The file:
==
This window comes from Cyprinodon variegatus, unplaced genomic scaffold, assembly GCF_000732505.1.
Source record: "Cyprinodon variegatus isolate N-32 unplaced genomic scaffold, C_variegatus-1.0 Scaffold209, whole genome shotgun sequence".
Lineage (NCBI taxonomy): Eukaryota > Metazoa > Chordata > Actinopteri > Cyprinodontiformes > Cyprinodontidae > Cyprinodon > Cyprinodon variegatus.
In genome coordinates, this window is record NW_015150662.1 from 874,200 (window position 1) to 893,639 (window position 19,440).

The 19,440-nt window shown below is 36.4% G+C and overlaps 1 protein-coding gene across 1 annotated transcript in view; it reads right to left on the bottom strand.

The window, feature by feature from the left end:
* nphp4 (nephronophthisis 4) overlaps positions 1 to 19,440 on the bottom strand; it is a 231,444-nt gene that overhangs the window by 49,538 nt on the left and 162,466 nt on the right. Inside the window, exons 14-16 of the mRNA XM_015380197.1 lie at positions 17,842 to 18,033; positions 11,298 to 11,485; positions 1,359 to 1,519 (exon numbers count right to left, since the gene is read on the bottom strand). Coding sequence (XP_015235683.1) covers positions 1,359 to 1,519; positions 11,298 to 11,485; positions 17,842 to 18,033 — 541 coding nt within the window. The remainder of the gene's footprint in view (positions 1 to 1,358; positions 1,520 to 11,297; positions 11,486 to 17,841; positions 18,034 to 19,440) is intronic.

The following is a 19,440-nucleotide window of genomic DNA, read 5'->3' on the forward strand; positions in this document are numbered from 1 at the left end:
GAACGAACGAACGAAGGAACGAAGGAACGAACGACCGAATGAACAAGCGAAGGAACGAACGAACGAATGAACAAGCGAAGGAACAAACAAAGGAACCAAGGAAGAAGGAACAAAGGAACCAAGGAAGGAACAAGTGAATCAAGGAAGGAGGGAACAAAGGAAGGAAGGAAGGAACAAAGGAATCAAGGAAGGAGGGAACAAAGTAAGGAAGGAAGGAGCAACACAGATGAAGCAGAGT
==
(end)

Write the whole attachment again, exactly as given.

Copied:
This window comes from Cyprinodon variegatus, unplaced genomic scaffold, assembly GCF_000732505.1.
Source record: "Cyprinodon variegatus isolate N-32 unplaced genomic scaffold, C_variegatus-1.0 Scaffold209, whole genome shotgun sequence".
Lineage (NCBI taxonomy): Eukaryota > Metazoa > Chordata > Actinopteri > Cyprinodontiformes > Cyprinodontidae > Cyprinodon > Cyprinodon variegatus.
In genome coordinates, this window is record NW_015150662.1 from 874,200 (window position 1) to 893,639 (window position 19,440).

The 19,440-nt window shown below is 36.4% G+C and overlaps 1 protein-coding gene across 1 annotated transcript in view; it reads right to left on the bottom strand.

The window, feature by feature from the left end:
* nphp4 (nephronophthisis 4) overlaps positions 1 to 19,440 on the bottom strand; it is a 231,444-nt gene that overhangs the window by 49,538 nt on the left and 162,466 nt on the right. Inside the window, exons 14-16 of the mRNA XM_015380197.1 lie at positions 17,842 to 18,033; positions 11,298 to 11,485; positions 1,359 to 1,519 (exon numbers count right to left, since the gene is read on the bottom strand). Coding sequence (XP_015235683.1) covers positions 1,359 to 1,519; positions 11,298 to 11,485; positions 17,842 to 18,033 — 541 coding nt within the window. The remainder of the gene's footprint in view (positions 1 to 1,358; positions 1,520 to 11,297; positions 11,486 to 17,841; positions 18,034 to 19,440) is intronic.

The following is a 19,440-nucleotide window of genomic DNA, read 5'->3' on the forward strand; positions in this document are numbered from 1 at the left end:
GAACGAACGAACGAAGGAACGAAGGAACGAACGACCGAATGAACAAGCGAAGGAACGAACGAACGAATGAACAAGCGAAGGAACAAACAAAGGAACCAAGGAAGAAGGAACAAAGGAACCAAGGAAGGAACAAGTGAATCAAGGAAGGAGGGAACAAAGGAAGGAAGGAAGGAACAAAGGAATCAAGGAAGGAGGGAACAAAGTAAGGAAGGAAGGAGCAACACAGATGAAGCAGAGT